Every time my wife, Nicole, and I set up a stand in a tree or on the ground, we look for ways to make that location the best it can be. We try to enhance each stand location by making sure there are one or more calling cards available to deer.
What is a calling card? It’s some type of object or contrivance that will entice a deer to come close to your stand and offer you a shot. Because we bowhunt so much, we have to get close. A calling card can be natural or man-made, visual or airborne — such as scent. Sometimes, one calling card is all you need. Other times, it might be smart to have several.
There are many examples of calling cards: waterholes, rubs, scrapes, licking branches, small interior food plots, minerals, apple trees and other fruit bearing trees, and decoys. Nicole and I use most of these throughout the season, and we’ve had enough success to know they work.
Using Decoys to Fool Deer
Nicole and I have had great success using decoys in a variety of locations at various times of year. We’ve had good luck in the early season hunting food sources in large fields or food plots. In these situations, it’s sometimes difficult to pinpoint where the deer will be coming out of the woods to feed. They might use one trail one day and another several hundred yards away the next. Even if a buck comes out 200 yards from your stand, a decoy will help draw him in.
We prefer to use a small-bodied decoy with a medium-sized rack. Anything larger might intimidate the buck you are trying to lure in. As soon as a buck comes out and starts feeding within sight of the decoy, I’ll do some soft call- ing to help convince him that the decoy is real. Most bucks don’t charge right in. Instead, they’ll often start feeding slowly toward the decoy. They like to appear disinterested, but don’t be fooled. They know right where that decoy is.
Then, as a buck gets closer, something happens. He’ll finally get to the point where he simply can’t stand it. He has to come in and check out this other buck. It’s almost as if the decoy plays a mind game with an incoming buck. At this point, he’s going to come in and check out the competition.
I always make sure my decoy is as scent-free as possible. I used to put out deer scents around the decoy as an attractant, but I don’t any more. I’ve found that scents sometimes alarm incoming bucks. Actually, I’ve learned that the absence of any deer scent seems to draw on a buck’s curiosity more anyway.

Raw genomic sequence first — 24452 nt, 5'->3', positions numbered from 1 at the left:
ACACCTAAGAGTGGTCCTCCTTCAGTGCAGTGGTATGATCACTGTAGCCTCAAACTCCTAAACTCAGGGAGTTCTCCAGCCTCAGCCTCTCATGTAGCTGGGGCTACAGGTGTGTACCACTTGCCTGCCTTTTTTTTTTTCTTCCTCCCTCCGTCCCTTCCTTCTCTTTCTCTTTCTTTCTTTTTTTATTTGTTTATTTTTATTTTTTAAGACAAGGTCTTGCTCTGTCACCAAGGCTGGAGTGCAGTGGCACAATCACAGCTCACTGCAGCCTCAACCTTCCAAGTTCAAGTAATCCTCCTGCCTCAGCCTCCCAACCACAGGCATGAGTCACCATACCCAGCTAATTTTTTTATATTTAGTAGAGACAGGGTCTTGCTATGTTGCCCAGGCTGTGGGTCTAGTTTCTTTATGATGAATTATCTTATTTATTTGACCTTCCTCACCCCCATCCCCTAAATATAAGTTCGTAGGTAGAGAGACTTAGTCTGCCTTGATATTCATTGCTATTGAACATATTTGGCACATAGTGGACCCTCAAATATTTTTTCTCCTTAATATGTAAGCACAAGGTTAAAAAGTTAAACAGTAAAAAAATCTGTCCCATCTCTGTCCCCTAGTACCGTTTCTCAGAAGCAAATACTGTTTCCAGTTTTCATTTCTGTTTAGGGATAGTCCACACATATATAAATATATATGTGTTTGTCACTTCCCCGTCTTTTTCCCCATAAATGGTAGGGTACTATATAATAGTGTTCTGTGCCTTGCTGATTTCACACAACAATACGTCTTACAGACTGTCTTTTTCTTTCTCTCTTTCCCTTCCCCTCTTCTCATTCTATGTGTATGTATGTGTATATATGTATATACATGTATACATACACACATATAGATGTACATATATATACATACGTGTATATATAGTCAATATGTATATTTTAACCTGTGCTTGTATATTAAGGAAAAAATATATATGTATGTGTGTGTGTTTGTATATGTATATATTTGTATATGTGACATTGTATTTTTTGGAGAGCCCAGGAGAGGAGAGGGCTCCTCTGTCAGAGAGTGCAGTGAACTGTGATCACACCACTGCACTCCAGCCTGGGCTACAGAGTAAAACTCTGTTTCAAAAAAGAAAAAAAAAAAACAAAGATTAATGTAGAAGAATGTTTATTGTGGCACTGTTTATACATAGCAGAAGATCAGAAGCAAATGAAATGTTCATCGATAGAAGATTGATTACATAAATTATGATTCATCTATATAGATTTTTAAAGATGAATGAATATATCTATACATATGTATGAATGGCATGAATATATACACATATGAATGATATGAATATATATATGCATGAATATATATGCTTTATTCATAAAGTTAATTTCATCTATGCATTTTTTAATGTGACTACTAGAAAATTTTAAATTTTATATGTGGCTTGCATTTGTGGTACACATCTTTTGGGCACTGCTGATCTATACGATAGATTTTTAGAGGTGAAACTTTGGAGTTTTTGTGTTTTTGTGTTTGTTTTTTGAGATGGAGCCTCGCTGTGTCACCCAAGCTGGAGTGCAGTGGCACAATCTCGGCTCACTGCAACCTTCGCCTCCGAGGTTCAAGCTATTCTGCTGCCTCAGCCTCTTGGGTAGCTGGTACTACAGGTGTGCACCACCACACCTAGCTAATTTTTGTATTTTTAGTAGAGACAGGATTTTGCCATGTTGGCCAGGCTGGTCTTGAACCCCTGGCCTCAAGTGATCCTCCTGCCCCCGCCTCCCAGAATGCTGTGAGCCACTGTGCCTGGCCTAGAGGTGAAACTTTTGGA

When a buck comes in, he’ll always circle to the rear of the decoy to smell the other buck’s tarsal glands. In real life, of course, a live buck will never let another buck do that. He’ll always turn around and face the incoming buck. But because the decoy doesn’t turn around, the incoming buck will always go around to its rear and try to smell its tarsals.
For that reason, the positioning of your decoy is critical. I always set up my decoy so that it’s slightly quartering away from my position. That way, I’ll get a shot opportunity when the buck comes in and circles to the rear of the decoy. If the decoy has movable ears, I’ll put the ears back and cock the tail out slightly. I don’t want the decoy to appear alert. Instead, I want it to appear to be posturing.
I’ve made the mistake of setting my decoy out about 20 yards from my stand. That was way too close. Whenever a buck came in and started to circle, he would often walk right under my tree and catch my scent. It’s far better to set the decoy farther out so when the buck comes in and circles to the rear of the decoy, you’ll have a 20- or 25-yard shot.
We seldom use decoys in small interior food plots because of the tight space. But we often use them in larger food plots for the reasons mentioned. Generally, we don’t use decoys as much in situ- ations where a lot of other calling cards are available, except for food, of course. In most cases, we use them in situations where we hope to attract a deer into a specific area to get a shot opportunity.